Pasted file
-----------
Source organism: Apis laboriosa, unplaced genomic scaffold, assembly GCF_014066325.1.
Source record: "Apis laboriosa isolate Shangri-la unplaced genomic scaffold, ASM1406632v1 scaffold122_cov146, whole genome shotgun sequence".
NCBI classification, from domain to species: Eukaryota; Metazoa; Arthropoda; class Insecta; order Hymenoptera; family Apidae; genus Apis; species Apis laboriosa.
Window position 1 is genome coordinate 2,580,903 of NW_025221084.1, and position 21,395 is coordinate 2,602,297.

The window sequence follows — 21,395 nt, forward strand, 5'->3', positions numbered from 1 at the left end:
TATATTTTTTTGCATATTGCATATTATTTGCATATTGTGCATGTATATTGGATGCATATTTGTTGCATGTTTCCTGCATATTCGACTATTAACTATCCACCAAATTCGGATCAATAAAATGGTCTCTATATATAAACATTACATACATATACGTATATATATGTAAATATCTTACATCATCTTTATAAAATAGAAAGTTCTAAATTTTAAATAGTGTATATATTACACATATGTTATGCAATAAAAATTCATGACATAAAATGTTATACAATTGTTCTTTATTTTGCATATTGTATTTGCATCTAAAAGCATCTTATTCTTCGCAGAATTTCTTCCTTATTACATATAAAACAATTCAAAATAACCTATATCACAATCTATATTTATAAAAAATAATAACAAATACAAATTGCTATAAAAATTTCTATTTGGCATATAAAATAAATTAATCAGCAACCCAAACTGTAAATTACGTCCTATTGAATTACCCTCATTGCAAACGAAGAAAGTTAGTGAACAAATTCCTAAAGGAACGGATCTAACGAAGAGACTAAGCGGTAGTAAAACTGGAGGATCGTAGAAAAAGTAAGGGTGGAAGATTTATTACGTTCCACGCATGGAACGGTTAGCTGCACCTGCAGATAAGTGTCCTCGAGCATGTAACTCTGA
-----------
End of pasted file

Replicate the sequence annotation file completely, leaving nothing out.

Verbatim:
Source organism: Apis laboriosa, unplaced genomic scaffold, assembly GCF_014066325.1.
Source record: "Apis laboriosa isolate Shangri-la unplaced genomic scaffold, ASM1406632v1 scaffold122_cov146, whole genome shotgun sequence".
NCBI classification, from domain to species: Eukaryota; Metazoa; Arthropoda; class Insecta; order Hymenoptera; family Apidae; genus Apis; species Apis laboriosa.
Window position 1 is genome coordinate 2,580,903 of NW_025221084.1, and position 21,395 is coordinate 2,602,297.

The window sequence follows — 21,395 nt, forward strand, 5'->3', positions numbered from 1 at the left end:
TATATTTTTTTGCATATTGCATATTATTTGCATATTGTGCATGTATATTGGATGCATATTTGTTGCATGTTTCCTGCATATTCGACTATTAACTATCCACCAAATTCGGATCAATAAAATGGTCTCTATATATAAACATTACATACATATACGTATATATATGTAAATATCTTACATCATCTTTATAAAATAGAAAGTTCTAAATTTTAAATAGTGTATATATTACACATATGTTATGCAATAAAAATTCATGACATAAAATGTTATACAATTGTTCTTTATTTTGCATATTGTATTTGCATCTAAAAGCATCTTATTCTTCGCAGAATTTCTTCCTTATTACATATAAAACAATTCAAAATAACCTATATCACAATCTATATTTATAAAAAATAATAACAAATACAAATTGCTATAAAAATTTCTATTTGGCATATAAAATAAATTAATCAGCAACCCAAACTGTAAATTACGTCCTATTGAATTACCCTCATTGCAAACGAAGAAAGTTAGTGAACAAATTCCTAAAGGAACGGATCTAACGAAGAGACTAAGCGGTAGTAAAACTGGAGGATCGTAGAAAAAGTAAGGGTGGAAGATTTATTACGTTCCACGCATGGAACGGTTAGCTGCACCTGCAGATAAGTGTCCTCGAGCATGTAACTCTGA